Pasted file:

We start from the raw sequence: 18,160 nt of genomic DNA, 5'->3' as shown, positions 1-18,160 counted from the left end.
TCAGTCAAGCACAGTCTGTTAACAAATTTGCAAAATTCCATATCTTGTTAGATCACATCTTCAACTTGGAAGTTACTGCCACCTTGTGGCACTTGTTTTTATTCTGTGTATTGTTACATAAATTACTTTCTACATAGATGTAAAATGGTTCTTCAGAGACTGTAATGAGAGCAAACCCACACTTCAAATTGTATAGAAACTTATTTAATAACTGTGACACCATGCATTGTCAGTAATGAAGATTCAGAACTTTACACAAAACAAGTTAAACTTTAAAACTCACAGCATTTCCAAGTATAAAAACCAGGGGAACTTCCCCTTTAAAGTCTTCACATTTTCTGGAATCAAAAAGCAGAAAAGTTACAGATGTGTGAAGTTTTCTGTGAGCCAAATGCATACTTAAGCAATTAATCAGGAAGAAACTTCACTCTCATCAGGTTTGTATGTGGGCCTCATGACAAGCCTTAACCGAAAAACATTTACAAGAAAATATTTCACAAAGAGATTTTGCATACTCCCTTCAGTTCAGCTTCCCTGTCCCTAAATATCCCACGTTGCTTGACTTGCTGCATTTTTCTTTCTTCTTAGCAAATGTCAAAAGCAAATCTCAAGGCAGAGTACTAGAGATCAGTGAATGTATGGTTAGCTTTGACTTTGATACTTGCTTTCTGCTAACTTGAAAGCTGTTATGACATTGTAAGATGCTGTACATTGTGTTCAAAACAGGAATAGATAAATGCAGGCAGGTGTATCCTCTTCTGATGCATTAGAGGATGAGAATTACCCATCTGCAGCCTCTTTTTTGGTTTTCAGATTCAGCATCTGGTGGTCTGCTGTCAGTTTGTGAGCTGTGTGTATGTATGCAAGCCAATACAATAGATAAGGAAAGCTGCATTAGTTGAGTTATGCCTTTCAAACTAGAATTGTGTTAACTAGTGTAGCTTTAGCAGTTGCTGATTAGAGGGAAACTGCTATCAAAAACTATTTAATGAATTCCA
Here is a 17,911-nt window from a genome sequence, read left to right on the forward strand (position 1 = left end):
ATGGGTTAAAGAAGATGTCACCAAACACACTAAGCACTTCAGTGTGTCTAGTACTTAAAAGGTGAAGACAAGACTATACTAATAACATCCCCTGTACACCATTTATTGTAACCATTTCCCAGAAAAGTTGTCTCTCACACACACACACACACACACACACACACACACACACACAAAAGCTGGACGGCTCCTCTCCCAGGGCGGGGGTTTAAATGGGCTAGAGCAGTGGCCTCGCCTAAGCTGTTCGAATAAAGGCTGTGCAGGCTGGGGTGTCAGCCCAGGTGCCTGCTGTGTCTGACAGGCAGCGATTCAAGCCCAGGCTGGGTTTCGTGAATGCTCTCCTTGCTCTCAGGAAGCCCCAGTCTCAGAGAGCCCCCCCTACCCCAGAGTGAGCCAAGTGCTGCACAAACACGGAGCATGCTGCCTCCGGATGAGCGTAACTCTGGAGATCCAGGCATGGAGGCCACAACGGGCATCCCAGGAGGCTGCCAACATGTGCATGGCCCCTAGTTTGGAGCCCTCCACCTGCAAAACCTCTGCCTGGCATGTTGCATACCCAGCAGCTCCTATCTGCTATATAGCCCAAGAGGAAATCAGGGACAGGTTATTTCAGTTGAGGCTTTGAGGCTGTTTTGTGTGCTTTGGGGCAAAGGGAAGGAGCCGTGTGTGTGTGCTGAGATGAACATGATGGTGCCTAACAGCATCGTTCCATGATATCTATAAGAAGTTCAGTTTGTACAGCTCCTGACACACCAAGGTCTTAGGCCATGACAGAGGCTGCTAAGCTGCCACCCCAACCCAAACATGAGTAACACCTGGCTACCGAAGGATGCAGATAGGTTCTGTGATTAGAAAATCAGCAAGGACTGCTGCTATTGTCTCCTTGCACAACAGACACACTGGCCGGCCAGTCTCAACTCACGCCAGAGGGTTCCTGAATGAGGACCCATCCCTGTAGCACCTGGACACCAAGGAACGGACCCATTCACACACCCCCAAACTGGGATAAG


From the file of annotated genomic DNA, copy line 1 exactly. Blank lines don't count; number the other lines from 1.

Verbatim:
We start from the raw sequence: 18,160 nt of genomic DNA, 5'->3' as shown, positions 1-18,160 counted from the left end.